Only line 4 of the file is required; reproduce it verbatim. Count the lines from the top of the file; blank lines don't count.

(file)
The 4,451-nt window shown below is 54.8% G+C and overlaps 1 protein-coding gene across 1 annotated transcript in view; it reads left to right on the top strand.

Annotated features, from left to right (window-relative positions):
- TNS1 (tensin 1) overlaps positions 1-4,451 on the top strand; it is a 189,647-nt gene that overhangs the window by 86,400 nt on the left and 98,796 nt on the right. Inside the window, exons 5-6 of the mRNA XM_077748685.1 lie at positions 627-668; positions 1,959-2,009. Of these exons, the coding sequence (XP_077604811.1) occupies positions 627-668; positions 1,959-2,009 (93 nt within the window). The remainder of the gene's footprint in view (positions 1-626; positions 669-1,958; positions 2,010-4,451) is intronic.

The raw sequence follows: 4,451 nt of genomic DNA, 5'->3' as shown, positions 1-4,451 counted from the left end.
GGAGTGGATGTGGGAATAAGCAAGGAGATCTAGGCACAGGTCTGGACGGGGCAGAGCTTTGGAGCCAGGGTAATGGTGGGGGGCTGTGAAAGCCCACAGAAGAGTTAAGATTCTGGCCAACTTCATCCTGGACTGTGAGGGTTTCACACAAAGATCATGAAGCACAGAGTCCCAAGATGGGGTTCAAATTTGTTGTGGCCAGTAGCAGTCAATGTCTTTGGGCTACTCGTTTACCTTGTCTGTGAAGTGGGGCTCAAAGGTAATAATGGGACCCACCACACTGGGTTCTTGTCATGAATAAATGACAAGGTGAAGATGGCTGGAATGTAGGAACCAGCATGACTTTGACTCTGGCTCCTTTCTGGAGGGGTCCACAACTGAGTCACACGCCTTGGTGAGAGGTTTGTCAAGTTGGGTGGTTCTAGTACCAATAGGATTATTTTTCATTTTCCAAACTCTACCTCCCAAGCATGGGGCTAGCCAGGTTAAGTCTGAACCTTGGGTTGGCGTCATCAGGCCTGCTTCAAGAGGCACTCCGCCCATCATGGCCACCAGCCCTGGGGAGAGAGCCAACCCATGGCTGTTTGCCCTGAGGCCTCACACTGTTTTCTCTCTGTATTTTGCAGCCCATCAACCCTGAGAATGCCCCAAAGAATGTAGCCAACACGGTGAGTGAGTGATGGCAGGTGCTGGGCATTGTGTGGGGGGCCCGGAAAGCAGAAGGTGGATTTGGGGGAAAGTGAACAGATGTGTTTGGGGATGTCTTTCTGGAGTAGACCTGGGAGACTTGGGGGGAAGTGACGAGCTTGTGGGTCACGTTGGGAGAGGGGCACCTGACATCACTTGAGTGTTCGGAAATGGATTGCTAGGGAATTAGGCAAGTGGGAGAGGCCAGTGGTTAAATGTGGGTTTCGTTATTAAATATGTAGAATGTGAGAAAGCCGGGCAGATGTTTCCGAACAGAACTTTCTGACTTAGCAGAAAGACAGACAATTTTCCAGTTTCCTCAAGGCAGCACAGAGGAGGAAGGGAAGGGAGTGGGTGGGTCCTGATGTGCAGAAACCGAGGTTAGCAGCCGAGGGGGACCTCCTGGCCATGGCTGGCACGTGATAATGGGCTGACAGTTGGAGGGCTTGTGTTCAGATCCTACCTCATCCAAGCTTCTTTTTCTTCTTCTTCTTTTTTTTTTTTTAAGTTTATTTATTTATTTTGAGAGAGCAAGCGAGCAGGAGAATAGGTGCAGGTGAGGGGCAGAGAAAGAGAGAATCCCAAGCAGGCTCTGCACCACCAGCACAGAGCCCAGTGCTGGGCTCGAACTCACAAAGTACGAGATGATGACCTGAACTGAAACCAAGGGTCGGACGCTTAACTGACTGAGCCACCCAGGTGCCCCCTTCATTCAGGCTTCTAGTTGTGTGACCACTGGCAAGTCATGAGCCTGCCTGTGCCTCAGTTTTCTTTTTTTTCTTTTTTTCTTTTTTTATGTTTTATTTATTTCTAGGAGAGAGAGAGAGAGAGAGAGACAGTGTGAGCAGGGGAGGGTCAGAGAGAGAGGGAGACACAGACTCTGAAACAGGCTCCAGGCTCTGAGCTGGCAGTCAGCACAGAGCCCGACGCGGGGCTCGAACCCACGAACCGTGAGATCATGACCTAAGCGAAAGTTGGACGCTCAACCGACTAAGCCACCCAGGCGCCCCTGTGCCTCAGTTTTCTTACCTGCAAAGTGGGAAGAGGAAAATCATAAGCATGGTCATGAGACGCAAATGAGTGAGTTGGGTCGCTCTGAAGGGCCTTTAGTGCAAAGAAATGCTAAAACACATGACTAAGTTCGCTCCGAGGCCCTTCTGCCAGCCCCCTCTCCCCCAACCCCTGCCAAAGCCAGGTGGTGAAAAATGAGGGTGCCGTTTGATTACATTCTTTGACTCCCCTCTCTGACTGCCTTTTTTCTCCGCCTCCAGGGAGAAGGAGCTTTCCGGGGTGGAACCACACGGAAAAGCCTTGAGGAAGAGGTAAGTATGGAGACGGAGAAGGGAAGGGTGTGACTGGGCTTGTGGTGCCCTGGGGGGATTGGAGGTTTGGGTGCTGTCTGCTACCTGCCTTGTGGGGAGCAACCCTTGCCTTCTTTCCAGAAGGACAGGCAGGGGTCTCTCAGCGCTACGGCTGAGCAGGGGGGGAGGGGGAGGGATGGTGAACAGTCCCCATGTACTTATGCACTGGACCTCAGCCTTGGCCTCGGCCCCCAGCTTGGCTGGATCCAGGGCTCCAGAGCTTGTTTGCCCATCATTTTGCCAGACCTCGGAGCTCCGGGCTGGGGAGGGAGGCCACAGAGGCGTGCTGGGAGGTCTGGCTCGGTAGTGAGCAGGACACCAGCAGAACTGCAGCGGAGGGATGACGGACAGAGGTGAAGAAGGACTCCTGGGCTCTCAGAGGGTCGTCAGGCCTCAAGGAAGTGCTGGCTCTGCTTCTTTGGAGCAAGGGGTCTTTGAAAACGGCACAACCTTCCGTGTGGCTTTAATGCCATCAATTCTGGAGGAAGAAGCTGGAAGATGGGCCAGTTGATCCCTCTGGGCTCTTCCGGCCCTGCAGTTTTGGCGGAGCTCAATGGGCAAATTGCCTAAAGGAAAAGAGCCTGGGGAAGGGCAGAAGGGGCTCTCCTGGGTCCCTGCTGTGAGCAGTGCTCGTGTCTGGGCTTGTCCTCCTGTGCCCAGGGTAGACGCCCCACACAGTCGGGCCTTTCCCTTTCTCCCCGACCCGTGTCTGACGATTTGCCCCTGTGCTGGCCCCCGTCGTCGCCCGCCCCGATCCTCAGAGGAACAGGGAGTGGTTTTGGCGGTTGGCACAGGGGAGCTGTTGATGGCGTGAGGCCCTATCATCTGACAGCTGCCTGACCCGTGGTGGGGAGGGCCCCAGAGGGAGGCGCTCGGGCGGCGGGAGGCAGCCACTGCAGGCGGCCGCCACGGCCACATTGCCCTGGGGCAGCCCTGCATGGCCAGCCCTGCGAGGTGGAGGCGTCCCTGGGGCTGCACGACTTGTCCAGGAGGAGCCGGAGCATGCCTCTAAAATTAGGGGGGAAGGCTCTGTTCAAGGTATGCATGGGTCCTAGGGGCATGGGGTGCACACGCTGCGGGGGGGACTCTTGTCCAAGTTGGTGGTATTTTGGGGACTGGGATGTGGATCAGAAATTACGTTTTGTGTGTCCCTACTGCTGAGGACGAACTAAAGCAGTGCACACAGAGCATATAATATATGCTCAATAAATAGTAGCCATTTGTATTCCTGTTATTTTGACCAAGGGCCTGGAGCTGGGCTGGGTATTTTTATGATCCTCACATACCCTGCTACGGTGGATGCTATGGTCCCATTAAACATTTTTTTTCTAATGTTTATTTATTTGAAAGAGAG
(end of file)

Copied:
The raw sequence follows: 4,451 nt of genomic DNA, 5'->3' as shown, positions 1-4,451 counted from the left end.